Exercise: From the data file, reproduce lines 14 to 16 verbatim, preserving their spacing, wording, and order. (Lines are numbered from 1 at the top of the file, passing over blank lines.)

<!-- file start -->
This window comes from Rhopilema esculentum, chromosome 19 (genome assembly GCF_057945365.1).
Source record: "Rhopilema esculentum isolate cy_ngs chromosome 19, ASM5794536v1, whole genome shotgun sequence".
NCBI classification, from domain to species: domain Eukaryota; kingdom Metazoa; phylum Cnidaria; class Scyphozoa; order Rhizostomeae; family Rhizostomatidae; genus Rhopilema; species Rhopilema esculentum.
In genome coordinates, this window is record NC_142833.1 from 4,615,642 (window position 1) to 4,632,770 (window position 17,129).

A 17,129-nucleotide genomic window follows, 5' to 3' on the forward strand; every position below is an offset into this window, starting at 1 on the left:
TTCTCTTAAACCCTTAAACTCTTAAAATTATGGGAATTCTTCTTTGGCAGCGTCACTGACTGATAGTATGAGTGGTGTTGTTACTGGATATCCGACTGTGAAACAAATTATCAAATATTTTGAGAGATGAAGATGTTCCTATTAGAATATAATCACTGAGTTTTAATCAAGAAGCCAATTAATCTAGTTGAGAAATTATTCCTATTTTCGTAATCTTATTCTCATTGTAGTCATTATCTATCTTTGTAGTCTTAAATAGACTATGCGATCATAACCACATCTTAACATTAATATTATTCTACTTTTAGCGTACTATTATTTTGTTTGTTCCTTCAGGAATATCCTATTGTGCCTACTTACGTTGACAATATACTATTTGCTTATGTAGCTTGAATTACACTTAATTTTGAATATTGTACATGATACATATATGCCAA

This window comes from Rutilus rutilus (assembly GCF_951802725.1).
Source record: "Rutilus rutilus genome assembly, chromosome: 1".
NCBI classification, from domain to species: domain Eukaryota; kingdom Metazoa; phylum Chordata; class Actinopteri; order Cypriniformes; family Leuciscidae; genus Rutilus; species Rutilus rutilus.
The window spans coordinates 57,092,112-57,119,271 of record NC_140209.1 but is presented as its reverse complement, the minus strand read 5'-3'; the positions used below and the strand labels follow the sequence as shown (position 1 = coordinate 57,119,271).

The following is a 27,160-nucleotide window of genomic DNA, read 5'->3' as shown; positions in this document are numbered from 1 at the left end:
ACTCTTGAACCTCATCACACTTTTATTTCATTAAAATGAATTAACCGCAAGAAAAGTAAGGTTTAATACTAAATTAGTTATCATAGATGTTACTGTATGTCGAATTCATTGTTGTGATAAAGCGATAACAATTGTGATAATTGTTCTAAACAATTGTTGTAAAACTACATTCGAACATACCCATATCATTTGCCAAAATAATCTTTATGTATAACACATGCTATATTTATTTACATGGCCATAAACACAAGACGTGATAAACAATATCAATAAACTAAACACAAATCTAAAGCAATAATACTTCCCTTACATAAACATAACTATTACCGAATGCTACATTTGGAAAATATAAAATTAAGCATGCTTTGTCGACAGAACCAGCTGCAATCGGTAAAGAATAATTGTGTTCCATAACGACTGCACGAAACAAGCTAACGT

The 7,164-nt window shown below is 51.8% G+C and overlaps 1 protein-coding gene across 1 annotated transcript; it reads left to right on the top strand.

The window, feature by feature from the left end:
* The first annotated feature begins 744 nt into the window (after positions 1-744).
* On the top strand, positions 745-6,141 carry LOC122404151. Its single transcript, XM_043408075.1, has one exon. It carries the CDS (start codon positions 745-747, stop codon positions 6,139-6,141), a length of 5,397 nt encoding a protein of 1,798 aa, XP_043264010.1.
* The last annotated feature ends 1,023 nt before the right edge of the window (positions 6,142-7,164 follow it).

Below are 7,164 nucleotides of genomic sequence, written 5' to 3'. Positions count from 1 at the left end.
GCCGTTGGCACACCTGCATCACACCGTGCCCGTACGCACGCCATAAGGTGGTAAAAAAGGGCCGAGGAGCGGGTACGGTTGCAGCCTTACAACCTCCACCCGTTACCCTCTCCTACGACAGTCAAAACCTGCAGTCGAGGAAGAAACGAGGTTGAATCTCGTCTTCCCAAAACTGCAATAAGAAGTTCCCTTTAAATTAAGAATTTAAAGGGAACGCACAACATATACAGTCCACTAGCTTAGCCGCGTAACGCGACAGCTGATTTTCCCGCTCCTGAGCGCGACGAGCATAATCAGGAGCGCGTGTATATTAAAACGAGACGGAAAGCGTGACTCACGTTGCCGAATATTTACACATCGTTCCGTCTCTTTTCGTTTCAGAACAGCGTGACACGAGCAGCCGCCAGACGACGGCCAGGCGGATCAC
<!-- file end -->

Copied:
The window, feature by feature from the left end:
* The first annotated feature begins 744 nt into the window (after positions 1-744).
* On the top strand, positions 745-6,141 carry LOC122404151. Its single transcript, XM_043408075.1, has one exon. It carries the CDS (start codon positions 745-747, stop codon positions 6,139-6,141), a length of 5,397 nt encoding a protein of 1,798 aa, XP_043264010.1.